following algorithms to achieve precise navigation in constrained

I believe there are also a few problems I've seen due to the global planner
(navfn) not planning very well for a rectangular bot, especially a
diff-drive one. A good example is the following: when I manually drove the
robot along the global path to get a feel for it, another guy watched and
said that at one point, the backend of our robot had only 1-2 cm of
clearance, which is a bit scary - and prolly something that would make the
base_local_planner unhappy. I did try the sbpl_global_planner briefly in
simulation a few weeks back, but couldn't get it working very reliably -
guess there is a good reason that it's unreleased :)

Well that ended up a bit longer than I originally planned, but hopefully it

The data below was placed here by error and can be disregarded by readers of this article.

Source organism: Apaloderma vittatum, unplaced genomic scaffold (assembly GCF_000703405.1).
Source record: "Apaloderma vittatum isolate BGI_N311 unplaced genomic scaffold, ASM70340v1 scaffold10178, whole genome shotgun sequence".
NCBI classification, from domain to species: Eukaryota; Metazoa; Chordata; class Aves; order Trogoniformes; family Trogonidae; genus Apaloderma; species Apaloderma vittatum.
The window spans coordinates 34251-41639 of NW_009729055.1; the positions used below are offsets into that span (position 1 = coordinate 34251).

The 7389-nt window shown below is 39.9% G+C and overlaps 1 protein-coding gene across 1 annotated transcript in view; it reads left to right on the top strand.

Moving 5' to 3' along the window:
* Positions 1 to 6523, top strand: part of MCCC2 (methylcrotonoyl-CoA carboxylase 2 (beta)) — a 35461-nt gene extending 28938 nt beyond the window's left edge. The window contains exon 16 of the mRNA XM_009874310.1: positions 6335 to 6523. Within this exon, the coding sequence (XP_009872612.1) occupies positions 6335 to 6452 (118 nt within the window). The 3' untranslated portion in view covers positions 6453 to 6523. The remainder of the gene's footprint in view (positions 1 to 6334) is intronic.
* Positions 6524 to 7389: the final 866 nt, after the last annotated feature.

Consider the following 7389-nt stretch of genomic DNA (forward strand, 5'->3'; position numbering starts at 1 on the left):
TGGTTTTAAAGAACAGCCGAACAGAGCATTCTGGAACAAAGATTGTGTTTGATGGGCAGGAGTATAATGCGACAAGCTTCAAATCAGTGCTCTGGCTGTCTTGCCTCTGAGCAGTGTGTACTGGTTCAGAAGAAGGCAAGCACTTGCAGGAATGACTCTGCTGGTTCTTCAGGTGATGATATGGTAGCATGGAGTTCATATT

will lead to some insights that will improve the navigation stack's
performance for everyone.

- Eric

On Tue, Sep 7, 2010 at 1:15 AM, Eitan Marder-Eppstein <
eitan at willowgarage.com> wrote:

> Christian,
> First off, its true that navigation is not fully "solved" for real world
> environments. We're trying to provide a system that improves the navigation
> capabilities of a large number of robots, but there's still a lot of work to
> be done. We do try to test the navigation stack as often as possible on our
> PR2, and have had mostly positive results, but that doesn't necessarily mean
> it will work well in all cases. As far as the problems you're having, I'd be
> curious to see the launch files that you're using to bring up the navigation
> stack on your robot. I've looked at those parameters a lot, and might be
> able to give some insight into what's going on.
> I'd also be curious to see if you experience the same problems with the
> navigation stack in simulation. If you can create launch files that show a
> simulated version of your robot having the problems you described, it would
> allow us to reproduce the behavior your seeing and give us a better shot at
> fixing things. We could even add these tough cases as tests for the
> navigation stack so that others with diff-drive robots don't have to